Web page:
Ray
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« Reply #42 on: March 22, 2010, 06:40:06 AM »
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Quote from: Rob C
But Ray, why would I do that when I don't need to? Why would I seek to complicate the otherwise very simple process of making a piccy? Can anyone really say that shooting a film camera was difficult, more complex than working a digital one?

Rob C


Absolutely yes! I see that you freed yourself of the complexity and mess of wet darkroom processing when you were once earning a crust as a professional photographer. Some of us, amateurs, struggle with the entire processing chain from pressing the shutter to making the print, and we work to our own standards. We are our own most difficult and exacting client.

Quote
The very fact that it is - so far - possible to cut out all the bells, whistles and fantasy buttons is a veritable blessing I would hate to see vanish forever under the mists of psuedo-technological advances. The one and only benefit I see to the digital camera is this: the histogram. In fact, even that is somewhat doubtful because prior to digital image making, all you needed was a Weston that you could buy for peanuts and never was the need for the then non-existent histogram even imagined or felt.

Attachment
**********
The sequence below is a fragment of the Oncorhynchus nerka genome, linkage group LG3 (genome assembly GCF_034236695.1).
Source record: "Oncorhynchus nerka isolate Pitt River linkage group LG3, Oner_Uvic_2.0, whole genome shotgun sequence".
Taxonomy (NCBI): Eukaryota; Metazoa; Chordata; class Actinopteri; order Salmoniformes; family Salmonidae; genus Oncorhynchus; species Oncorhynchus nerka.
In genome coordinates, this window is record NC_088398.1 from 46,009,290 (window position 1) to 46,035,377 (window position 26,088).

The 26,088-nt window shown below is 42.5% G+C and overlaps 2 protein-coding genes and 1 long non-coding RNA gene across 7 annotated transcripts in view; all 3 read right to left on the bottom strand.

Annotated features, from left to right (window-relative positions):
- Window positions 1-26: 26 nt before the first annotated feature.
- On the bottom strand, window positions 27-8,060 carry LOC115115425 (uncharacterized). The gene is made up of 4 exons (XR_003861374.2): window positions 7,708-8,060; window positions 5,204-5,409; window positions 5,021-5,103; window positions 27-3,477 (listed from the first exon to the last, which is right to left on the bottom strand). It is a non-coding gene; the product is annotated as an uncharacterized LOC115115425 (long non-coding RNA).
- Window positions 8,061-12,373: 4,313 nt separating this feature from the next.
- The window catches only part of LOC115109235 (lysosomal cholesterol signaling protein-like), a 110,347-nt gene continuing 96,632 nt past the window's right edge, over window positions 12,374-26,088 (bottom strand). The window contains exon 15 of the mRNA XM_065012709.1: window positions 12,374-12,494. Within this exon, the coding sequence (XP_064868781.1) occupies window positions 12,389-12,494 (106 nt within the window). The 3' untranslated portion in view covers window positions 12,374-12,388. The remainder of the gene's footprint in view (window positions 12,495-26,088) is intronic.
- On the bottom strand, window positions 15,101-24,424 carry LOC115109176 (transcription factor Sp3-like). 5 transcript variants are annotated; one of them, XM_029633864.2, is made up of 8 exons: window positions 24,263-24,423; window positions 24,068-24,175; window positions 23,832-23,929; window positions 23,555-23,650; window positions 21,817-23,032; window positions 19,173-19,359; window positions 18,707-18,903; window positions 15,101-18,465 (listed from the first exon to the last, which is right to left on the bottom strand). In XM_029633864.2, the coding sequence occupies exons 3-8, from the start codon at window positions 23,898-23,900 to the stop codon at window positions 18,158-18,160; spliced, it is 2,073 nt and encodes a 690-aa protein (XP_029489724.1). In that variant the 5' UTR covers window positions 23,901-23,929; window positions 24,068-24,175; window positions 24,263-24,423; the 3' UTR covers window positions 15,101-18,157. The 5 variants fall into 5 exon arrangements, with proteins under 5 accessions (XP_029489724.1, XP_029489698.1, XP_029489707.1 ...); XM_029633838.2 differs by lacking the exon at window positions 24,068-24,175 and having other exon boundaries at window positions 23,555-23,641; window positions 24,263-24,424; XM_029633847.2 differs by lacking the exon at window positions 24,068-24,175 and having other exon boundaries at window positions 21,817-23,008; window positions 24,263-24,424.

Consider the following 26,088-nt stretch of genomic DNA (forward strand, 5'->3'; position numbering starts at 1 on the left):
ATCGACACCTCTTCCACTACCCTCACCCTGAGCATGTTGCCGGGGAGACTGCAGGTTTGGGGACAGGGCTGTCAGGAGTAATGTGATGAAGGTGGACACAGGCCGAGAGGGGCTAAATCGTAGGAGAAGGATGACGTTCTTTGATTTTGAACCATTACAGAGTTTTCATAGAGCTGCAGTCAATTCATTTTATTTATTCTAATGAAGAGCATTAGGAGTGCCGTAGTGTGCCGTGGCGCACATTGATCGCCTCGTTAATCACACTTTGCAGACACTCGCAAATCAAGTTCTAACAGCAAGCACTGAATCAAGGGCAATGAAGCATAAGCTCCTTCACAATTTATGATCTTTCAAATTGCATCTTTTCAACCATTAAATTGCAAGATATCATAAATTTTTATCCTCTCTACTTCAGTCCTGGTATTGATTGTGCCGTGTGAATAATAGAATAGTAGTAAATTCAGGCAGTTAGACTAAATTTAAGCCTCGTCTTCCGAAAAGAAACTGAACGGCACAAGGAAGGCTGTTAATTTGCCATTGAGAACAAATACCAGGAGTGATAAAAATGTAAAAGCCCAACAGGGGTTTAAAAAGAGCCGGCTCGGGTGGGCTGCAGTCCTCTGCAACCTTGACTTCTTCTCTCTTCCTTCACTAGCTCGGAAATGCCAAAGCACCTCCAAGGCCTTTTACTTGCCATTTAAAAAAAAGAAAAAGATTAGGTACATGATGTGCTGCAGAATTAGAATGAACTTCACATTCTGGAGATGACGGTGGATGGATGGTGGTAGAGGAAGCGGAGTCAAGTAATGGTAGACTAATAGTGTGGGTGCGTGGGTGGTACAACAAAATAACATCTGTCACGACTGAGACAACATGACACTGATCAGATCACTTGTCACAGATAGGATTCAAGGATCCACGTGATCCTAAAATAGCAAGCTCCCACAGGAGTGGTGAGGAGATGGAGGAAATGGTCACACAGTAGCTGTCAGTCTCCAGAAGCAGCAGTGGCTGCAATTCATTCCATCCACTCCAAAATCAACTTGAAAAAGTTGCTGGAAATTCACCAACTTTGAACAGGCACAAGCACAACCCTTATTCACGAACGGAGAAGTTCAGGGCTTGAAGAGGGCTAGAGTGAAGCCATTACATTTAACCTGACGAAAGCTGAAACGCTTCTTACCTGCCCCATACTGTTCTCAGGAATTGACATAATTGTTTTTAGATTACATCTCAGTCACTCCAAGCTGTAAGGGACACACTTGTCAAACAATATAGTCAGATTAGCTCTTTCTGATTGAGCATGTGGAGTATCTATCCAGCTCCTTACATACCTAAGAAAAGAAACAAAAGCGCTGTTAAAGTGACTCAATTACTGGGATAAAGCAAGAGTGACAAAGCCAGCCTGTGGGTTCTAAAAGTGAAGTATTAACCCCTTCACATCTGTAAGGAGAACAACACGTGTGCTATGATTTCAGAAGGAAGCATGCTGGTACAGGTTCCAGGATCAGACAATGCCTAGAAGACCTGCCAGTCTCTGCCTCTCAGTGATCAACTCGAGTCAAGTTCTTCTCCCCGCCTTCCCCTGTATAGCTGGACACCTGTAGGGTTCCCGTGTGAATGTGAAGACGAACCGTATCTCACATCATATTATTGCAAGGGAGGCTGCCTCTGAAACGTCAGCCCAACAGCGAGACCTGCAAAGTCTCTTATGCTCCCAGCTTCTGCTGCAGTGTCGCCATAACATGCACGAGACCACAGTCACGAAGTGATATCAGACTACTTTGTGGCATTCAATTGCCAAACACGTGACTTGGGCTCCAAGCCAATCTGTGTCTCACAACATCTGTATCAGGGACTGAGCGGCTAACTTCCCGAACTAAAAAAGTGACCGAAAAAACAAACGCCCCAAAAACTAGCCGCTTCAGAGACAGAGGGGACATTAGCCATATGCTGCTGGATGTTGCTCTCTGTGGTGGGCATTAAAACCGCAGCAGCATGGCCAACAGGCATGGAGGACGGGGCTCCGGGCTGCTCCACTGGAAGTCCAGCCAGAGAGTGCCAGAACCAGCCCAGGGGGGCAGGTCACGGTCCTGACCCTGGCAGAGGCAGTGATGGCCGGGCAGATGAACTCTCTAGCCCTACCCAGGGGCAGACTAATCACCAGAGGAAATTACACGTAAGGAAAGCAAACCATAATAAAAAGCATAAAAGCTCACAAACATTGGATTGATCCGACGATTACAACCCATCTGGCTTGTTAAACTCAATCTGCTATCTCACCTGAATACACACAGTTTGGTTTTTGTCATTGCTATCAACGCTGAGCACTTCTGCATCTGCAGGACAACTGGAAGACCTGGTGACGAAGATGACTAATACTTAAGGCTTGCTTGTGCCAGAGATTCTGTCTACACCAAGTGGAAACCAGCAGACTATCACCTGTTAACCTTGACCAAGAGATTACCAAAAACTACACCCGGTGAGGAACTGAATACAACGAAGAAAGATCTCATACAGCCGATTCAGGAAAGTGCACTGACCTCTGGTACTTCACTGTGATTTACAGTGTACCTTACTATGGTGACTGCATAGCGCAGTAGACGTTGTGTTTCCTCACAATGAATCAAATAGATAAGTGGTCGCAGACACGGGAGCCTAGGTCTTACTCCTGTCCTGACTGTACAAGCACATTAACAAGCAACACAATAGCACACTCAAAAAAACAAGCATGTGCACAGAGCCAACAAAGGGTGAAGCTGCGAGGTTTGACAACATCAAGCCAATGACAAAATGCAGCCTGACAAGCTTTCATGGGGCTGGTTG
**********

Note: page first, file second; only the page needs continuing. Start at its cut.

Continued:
If you don't need a feature, don't select it or activate it. No need to cut it out. I always preferred 'through-the-lens' metering to an external light meter, even 40 years ago. The only problem I find, sometimes with the myriad of buttons and options, is how to activate a feature I want.


Quote
This is progress, no? No. It is the enforced swapping of a perfectly good, perfected system for a new one that came as much of a culture and business shock to the established camera makers as to Kodak who played Dr Frankenstein, in the process effing up huge numbers of established photographic businesses. Some people on this site keep saying how digital has lowered the cost of entry into the business of photography. Nonsense! You have to include all of the associated digital costs when you make claims like that, not just draw a line at the cameras. I certainly never had a computer when I was working, never needed one, never imagined I'd even be interested in one which, to be honest, I still am not. It is simply a necessary evil without which I couldn't communicate in this contemporary world since nobody remembers how to use the telephone, and writing is simply unheard of apart from the card at Christmas. No wonder the number of illiterates is forever growing, punctuation has become a mystery and eloquence suspect, the butt of accusations of elitism which also, by the way, is a word utterly misunderstood.

Rob, you're beginning to sound like the quintessential Luddite of photography   .
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Rob C
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« Reply #43 on: March 22, 2010, 10:15:57 AM »
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[quote name='Ray' date='Mar 22 2010, 12:40 PM' post='354854']
1.   Absolutely yes! I see that you freed yourself of the complexity and mess of wet darkroom processing when you were once earning a crust as a professional photographer. Some of us, amateurs, struggle with the entire processing chain from pressing the shutter to making the print, and we work to our own standards. We are our own most difficult and exacting client.